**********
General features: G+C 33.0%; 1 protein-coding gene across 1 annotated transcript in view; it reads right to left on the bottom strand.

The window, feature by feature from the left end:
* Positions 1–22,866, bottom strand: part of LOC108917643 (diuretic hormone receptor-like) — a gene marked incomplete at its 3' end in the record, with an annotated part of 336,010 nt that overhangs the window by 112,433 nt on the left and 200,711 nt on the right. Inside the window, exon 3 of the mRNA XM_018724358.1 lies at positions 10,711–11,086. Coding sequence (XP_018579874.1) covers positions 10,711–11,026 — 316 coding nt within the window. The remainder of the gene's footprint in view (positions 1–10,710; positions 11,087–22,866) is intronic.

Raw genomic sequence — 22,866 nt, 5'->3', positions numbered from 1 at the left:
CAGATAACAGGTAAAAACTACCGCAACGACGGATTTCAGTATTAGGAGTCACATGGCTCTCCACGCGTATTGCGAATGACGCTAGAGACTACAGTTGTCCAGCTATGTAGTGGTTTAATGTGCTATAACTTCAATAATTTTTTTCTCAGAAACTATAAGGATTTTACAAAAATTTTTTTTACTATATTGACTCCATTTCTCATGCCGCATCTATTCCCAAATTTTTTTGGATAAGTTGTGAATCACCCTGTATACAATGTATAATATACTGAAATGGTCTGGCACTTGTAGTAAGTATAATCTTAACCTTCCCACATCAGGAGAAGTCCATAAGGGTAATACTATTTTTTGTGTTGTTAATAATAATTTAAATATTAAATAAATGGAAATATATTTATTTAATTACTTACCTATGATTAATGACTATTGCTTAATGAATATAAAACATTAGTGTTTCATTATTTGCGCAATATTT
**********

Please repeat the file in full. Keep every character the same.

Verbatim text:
General features: G+C 33.0%; 1 protein-coding gene across 1 annotated transcript in view; it reads right to left on the bottom strand.

The window, feature by feature from the left end:
* Positions 1–22,866, bottom strand: part of LOC108917643 (diuretic hormone receptor-like) — a gene marked incomplete at its 3' end in the record, with an annotated part of 336,010 nt that overhangs the window by 112,433 nt on the left and 200,711 nt on the right. Inside the window, exon 3 of the mRNA XM_018724358.1 lies at positions 10,711–11,086. Coding sequence (XP_018579874.1) covers positions 10,711–11,026 — 316 coding nt within the window. The remainder of the gene's footprint in view (positions 1–10,710; positions 11,087–22,866) is intronic.

Raw genomic sequence — 22,866 nt, 5'->3', positions numbered from 1 at the left:
CAGATAACAGGTAAAAACTACCGCAACGACGGATTTCAGTATTAGGAGTCACATGGCTCTCCACGCGTATTGCGAATGACGCTAGAGACTACAGTTGTCCAGCTATGTAGTGGTTTAATGTGCTATAACTTCAATAATTTTTTTCTCAGAAACTATAAGGATTTTACAAAAATTTTTTTTACTATATTGACTCCATTTCTCATGCCGCATCTATTCCCAAATTTTTTTGGATAAGTTGTGAATCACCCTGTATACAATGTATAATATACTGAAATGGTCTGGCACTTGTAGTAAGTATAATCTTAACCTTCCCACATCAGGAGAAGTCCATAAGGGTAATACTATTTTTTGTGTTGTTAATAATAATTTAAATATTAAATAAATGGAAATATATTTATTTAATTACTTACCTATGATTAATGACTATTGCTTAATGAATATAAAACATTAGTGTTTCATTATTTGCGCAATATTT